Challenging & Introspective: We Spoke To Marisa Dabice of Mannequin Pussy

Mannequin Pussy

Irresistibly confrontational, Mannequin Pussy’s new effort is fast, chaotic and very effective. We spoke with frontwoman and founder Marisa Dabice about their ace new full-length Romantic, social media, US Election and much more…


You and Thanasi Paul started the band as a duo. What did lead you start Mannequin Pussy?
Oh, you know, the crushingness.

How did Kaleen Reading and Colins Regisford join the band and what did they bring to the band’s dynamic?
Kaleen and us had a mutual friend who basically set us up. [laughs] Like a romantic matchmaker but for musicians. Kaleen ended up playing like two shows with us and then we all left together for a month long tour with us on our first full US tour. That was two years ago and we haven’t stopped making songs together since then. Bear we met after he wrote us a very long email asking us to play his annual 420 Philly show. He promised to make us cookies if we played the show and we played the show and there were no cookies. A month or so after that, we just started asking around to see if anyone might wanna play bass with us to see how it felt and he was one of the first people who seemed to really want to.

How’s it like the writing process like within the band?
It varies from song to song. Most every song starts with a guitar part and we jam on that until the song feels right. We probably have anywhere from 3-6 songs at any given time that are still in that woodshedding stage. Each practice we go back to them and try to figure it out a little bit more every time. Sometimes Thanasi or I will bring a finished song to practice but for the most part we all work together to finalize the dynamics and feel of a song.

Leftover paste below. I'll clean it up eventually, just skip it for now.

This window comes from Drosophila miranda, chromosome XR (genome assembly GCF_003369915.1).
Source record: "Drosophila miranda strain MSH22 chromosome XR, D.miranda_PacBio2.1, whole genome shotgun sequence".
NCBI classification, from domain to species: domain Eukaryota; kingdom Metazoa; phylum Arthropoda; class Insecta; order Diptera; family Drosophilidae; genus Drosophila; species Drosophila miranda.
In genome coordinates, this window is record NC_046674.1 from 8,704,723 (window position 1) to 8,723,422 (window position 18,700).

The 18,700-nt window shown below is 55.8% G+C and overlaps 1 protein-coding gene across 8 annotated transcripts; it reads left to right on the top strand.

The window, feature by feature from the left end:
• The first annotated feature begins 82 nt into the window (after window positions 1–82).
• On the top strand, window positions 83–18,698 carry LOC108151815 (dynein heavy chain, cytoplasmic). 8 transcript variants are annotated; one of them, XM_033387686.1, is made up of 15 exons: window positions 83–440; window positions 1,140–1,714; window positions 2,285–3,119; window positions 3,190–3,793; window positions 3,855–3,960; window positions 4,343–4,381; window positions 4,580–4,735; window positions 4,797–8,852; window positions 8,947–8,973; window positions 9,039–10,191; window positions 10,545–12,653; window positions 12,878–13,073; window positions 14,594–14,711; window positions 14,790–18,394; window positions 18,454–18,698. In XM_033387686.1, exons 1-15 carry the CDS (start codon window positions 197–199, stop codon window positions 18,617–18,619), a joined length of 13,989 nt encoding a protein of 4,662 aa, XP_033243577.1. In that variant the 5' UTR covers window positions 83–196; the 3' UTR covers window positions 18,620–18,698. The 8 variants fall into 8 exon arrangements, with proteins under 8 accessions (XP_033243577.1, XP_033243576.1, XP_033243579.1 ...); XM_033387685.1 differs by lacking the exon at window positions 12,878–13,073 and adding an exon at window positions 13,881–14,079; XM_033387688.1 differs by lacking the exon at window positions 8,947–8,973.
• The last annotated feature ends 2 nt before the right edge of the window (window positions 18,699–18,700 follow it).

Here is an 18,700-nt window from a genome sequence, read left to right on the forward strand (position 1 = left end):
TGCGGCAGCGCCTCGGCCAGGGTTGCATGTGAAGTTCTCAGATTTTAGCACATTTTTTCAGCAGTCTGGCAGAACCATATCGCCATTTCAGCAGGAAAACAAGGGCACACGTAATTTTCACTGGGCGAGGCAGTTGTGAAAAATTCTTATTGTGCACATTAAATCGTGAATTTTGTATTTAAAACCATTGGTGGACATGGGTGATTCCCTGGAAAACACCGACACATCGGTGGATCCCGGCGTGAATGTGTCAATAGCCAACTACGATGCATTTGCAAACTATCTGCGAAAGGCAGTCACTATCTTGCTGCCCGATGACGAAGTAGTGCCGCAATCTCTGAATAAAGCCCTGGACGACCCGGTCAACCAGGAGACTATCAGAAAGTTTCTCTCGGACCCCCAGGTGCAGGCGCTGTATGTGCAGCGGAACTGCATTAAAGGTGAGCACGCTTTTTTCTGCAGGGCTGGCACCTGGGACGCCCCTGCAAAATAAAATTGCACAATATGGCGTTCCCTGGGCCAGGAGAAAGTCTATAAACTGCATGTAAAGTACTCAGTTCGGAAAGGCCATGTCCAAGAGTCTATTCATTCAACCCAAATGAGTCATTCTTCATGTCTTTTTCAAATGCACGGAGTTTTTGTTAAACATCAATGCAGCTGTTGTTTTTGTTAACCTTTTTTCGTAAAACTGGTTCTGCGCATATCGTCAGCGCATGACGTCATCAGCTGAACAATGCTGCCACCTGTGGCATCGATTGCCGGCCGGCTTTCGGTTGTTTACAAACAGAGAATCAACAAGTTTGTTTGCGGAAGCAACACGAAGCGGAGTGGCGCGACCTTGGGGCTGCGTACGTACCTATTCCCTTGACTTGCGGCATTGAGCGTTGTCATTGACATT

You have such a diversity of genres in your music that fit so well together, which you go from erratic hardcore tunes to more noisy punk rock songs. What bands or records did inspire you while shaping your songwriting?
We really don’t talk about much about specific bands when making music. I make a very serious effort when in the songwriting phase of an album to not be listening to music because I don’t want too much to seep into my subconscious, you know? We just focus on what we’re doing and don’t use too many outside references.

Your new album Romantic is fierce, fast, loud and really catchy and introspective as hell, and it’s 17 minutes long!!! How was the whole creative and recording process for the album?
We recorded it in Philadelphia at Big Mama’s Recording with Evan Bernard and Chris Baglivo. We took a week in the studio, two days to live track the album, and then maybe a day or so of guitar overdubs and one synth and some shakers, and then the rest of the time was recording vocals and mixing. For me personally, this was the first experience I had truly making a record. Our first record was kind of haphazardly thrown together and I didn’t have the prior experience to feel as active or comfortable in that situation, so this was the first time where I felt both ready to make the record and really able to contribute and learn from everyone else around me. I don’t want to make a record with anyone else, Chris and Evan were the best. They really understood us and what we wanted to bring out of our music onto a record and it can be a tricky to find engineers who can really make you feel that level of comfort and trust in them.

What does “romantic” mean to you?
Acceptance of your emotions; displaying them openly and honestly.

Marisa, your lyrics deal with a lot of emotions and moods that we all can really relate to and get inspired by. How do you approach the writing of your lyrics and what did inspire you this time around for Romantic?
Writing lyrics is my L’esprit de l’escalier. You know, that French term for coming up with the perfect response just too late? When I find myself in certain situations I freeze up and can’t think of anything to say until the moment has passed. It’s my chance to say what I wish I had so I’m usually speaking directly to a person or to a situation in my songs.